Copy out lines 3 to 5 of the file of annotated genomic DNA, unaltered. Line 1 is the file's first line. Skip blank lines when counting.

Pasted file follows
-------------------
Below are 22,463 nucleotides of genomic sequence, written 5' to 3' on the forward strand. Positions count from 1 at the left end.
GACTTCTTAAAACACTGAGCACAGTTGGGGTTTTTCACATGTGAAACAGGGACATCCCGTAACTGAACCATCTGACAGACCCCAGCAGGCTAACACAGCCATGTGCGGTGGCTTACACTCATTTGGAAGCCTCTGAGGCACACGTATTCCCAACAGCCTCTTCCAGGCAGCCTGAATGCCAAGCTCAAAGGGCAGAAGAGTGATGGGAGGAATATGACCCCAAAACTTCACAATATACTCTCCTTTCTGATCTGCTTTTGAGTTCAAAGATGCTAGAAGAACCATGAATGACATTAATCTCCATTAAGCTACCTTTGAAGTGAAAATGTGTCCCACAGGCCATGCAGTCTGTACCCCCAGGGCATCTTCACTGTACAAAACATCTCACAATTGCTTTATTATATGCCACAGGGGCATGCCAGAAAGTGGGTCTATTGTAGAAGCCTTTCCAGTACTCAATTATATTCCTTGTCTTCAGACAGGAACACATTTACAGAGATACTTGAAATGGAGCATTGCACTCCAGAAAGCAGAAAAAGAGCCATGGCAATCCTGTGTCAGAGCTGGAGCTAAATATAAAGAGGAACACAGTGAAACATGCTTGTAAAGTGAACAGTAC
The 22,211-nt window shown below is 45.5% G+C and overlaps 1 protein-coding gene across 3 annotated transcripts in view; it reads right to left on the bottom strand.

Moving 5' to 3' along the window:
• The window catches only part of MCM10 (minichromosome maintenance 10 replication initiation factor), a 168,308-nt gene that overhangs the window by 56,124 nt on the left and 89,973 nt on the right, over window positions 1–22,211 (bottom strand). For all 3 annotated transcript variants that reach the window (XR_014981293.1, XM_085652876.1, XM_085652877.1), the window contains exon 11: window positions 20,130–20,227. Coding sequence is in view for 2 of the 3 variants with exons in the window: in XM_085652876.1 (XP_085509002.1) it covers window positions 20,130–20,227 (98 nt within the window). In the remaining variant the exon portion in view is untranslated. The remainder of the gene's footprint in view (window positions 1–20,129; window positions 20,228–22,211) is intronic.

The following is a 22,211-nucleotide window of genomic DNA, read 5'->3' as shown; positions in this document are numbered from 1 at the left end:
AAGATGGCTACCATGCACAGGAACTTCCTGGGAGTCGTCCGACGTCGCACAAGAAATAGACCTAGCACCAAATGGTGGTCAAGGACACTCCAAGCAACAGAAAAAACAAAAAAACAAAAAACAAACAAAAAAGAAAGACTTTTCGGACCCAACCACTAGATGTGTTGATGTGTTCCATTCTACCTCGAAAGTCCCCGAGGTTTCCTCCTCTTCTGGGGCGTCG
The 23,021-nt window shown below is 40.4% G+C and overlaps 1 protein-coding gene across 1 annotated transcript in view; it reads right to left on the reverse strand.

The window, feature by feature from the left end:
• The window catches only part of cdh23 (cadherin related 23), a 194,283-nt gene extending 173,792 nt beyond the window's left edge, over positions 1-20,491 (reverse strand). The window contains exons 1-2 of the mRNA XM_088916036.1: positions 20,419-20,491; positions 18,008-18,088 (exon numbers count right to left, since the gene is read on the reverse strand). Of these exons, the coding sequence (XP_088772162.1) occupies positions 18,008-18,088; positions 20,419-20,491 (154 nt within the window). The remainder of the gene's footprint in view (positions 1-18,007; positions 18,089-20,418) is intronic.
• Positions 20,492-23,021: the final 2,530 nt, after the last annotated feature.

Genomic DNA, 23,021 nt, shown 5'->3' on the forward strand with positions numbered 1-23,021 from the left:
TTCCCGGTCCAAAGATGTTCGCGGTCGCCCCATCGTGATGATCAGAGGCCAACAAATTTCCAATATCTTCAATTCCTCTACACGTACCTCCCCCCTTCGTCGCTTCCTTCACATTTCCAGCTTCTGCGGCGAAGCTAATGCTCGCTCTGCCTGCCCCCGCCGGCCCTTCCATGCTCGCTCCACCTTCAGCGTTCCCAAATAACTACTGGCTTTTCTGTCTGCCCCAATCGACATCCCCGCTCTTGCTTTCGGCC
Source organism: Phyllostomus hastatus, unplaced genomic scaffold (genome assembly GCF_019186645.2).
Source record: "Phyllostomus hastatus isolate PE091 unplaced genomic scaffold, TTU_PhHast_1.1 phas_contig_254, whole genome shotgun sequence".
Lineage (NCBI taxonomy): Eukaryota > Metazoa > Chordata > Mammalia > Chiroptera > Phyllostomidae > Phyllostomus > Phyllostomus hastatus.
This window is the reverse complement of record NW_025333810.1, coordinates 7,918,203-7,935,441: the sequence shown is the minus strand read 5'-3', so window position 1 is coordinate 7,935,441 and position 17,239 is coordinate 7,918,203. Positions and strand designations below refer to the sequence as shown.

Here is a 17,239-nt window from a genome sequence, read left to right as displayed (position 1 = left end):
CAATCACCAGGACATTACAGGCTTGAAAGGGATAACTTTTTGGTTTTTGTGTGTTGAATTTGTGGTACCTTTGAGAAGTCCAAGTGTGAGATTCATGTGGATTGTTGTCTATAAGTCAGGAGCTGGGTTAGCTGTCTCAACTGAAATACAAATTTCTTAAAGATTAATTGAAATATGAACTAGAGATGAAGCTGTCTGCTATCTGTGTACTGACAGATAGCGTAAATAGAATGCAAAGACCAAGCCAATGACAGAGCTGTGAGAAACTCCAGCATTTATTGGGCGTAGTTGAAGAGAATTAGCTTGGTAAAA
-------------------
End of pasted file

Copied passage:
The 22,211-nt window shown below is 45.5% G+C and overlaps 1 protein-coding gene across 3 annotated transcripts in view; it reads right to left on the bottom strand.

Moving 5' to 3' along the window:
• The window catches only part of MCM10 (minichromosome maintenance 10 replication initiation factor), a 168,308-nt gene that overhangs the window by 56,124 nt on the left and 89,973 nt on the right, over window positions 1–22,211 (bottom strand). For all 3 annotated transcript variants that reach the window (XR_014981293.1, XM_085652876.1, XM_085652877.1), the window contains exon 11: window positions 20,130–20,227. Coding sequence is in view for 2 of the 3 variants with exons in the window: in XM_085652876.1 (XP_085509002.1) it covers window positions 20,130–20,227 (98 nt within the window). In the remaining variant the exon portion in view is untranslated. The remainder of the gene's footprint in view (window positions 1–20,129; window positions 20,228–22,211) is intronic.